Tahlequah Daily Press

Local News

April 8, 2014

Using language to fight a war

NSU guest speaker discusses Navajo code talkers

TAHLEQUAH — An author, playwright, librettist and poet specializing in the history of Navajo code talkers kicked off preliminary activities of the 42nd Symposium on the American Indian at Northeastern State University Monday night.

Dr. Laura Tohe was also present for the last day of the traveling Smithsonian exhibit, “Native Words, Native Warriors,” at the John Vaughan Library, and as part of the Indigenous Scholar Development Center’s Visiting Indigenous Scholars Series.

Tohe’s examination of Navajos serving as message encryptors during World War II began with her father, who served with the U.S. Marine Corps in the Pacific theater as a Navajo code talker.

“Many of the Navajo who volunteered were just schoolboys,” Tohe said. “My father was just 16 when he enlisted.”

Phillip Johnston, a veteran raised on the reservation and fluent in Navajo, knew of the use of Choctaw code talkers in the First World War.

“He wanted to use the Navajo language in the south Pacific, because the Japanese were breaking all the codes,” she said.

The first 29 Navajos who entered the program were charged with creating the code. They developed a system that was intricate, but not cumbersome.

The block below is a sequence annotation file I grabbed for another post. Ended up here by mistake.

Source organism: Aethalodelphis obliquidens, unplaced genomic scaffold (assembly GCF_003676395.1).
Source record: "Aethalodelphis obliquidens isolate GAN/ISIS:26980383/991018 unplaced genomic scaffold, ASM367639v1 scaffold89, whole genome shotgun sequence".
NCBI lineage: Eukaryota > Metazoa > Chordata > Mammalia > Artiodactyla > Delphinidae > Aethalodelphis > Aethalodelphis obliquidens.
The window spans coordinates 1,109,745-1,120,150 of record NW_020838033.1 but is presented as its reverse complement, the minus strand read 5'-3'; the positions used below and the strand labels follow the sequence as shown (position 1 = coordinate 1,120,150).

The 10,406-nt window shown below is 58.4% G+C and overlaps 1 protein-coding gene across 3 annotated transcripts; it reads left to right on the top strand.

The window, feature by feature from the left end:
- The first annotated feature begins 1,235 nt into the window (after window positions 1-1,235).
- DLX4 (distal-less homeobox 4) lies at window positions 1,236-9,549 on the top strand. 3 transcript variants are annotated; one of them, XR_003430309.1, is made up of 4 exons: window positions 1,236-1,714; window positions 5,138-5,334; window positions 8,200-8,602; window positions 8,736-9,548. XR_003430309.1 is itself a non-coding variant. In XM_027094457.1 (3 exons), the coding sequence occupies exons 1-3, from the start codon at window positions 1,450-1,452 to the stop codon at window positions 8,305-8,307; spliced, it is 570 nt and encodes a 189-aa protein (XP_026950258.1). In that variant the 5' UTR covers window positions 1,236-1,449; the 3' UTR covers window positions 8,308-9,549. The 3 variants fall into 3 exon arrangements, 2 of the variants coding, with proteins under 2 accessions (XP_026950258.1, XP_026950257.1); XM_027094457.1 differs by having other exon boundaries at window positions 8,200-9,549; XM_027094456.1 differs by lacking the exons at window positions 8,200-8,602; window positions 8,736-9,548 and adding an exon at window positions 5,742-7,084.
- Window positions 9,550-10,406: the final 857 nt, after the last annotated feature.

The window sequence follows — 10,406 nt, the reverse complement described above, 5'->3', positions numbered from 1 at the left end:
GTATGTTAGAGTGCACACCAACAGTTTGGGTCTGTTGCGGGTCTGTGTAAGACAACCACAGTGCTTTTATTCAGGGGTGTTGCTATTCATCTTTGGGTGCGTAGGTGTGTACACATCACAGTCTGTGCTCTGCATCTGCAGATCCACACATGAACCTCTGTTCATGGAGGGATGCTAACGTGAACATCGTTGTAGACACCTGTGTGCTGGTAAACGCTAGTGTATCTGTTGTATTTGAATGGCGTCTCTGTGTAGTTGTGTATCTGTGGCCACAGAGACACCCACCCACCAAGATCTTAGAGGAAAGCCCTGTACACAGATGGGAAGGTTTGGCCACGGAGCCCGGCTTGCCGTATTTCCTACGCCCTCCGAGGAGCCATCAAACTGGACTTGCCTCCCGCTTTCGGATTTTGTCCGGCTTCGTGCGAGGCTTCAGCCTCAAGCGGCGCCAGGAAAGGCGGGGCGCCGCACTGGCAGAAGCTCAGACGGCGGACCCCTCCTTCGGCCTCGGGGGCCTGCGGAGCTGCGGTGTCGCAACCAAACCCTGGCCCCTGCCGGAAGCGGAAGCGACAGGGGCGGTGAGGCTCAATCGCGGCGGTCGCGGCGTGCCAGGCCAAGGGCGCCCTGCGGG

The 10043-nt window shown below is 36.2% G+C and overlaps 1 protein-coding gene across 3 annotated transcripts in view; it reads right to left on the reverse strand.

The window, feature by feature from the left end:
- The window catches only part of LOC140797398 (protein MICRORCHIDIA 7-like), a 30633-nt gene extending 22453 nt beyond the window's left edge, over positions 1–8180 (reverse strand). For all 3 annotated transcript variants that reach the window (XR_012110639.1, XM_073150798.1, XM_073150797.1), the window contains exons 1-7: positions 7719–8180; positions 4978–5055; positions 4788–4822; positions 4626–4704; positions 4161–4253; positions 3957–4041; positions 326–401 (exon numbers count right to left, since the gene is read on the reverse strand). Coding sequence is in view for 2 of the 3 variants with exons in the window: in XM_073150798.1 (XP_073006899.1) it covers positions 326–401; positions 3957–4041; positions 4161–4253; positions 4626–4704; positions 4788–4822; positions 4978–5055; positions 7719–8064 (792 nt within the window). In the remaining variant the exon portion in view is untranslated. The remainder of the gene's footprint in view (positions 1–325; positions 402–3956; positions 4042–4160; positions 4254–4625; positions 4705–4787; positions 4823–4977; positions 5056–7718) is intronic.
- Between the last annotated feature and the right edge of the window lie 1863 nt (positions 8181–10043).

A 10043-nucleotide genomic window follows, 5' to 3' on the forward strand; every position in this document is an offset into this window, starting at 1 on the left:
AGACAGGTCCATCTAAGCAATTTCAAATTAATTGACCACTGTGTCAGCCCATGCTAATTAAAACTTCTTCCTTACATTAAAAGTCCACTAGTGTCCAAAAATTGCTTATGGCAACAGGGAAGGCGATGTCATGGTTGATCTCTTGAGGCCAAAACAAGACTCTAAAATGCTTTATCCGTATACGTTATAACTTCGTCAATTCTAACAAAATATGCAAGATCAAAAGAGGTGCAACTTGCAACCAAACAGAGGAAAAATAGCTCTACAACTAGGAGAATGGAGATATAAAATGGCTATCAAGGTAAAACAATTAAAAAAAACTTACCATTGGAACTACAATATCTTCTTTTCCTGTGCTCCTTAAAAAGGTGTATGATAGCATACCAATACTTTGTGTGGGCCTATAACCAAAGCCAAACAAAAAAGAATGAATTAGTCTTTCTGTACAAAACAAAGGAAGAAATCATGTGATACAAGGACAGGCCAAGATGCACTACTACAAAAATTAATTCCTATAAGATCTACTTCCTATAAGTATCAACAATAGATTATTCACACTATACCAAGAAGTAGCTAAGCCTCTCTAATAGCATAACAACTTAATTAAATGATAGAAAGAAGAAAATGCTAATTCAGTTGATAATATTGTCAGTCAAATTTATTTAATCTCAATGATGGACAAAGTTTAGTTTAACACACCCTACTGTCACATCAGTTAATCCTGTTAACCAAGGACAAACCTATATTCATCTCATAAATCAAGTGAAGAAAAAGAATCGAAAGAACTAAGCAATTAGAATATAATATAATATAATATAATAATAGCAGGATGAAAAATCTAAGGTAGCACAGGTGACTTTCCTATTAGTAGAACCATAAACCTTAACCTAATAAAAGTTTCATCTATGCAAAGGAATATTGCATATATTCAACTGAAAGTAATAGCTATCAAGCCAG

To convey a message, the sender might speak several words in Navajo, though they didn’t make sense as a sentence. After the receiver translated the words to English, the first letters of each word could spell out the actual message.

If an English word did not translate into Navajo, the code used substitutes.

A dive bomber was “gini,” or chicken hawk; a destroyer was “ca-lo,” or shark; and a reconnaissance aircraft was “ne-as-jah,” or owl.

“The code talkers used the oral traditions when they devised and memorized the code,” Tohe said. “Oral traditions pass on stories, knowledge philosophy, language, tribal history, songs and ceremonies.

By the end of their training, they had to have memorized 450 words.”

Tohe’s father did not tell her of his service as a code talker until 1983. The American public was completely unaware of the code talkers until 1968, when the program was declassified.

During Tohe’s interviews of them, the code talkers cited many reasons to join the fight: Doing so defended much that is venerated in Navajo culture.

“They wanted to protect the earth and the people,” she said.

“They took great pride in the land. They were concerned for the future. They wanted to preserve what was sacred, including the Four Sacred Mountains.”

As young men, they also weren’t oblivious to fashion.

“I was surprised that many said they liked the military uniforms,” Tohe said. “The recruiters who visited their schools were dressed up and they wanted to look like that.”

Tohe’s lecture preceded a screening of the History Channel documentary, “In Search of History: Navajo Code Talkers.”

Members of many tribes served as code talkers during the war in both theaters, but the Navajo unit was the largest, numbering 425 men.

Japanese code breakers did finally realize one Native American code was rooted in the Navajo language, but not a single code talker message was ever decrypted by the enemy in either theater.


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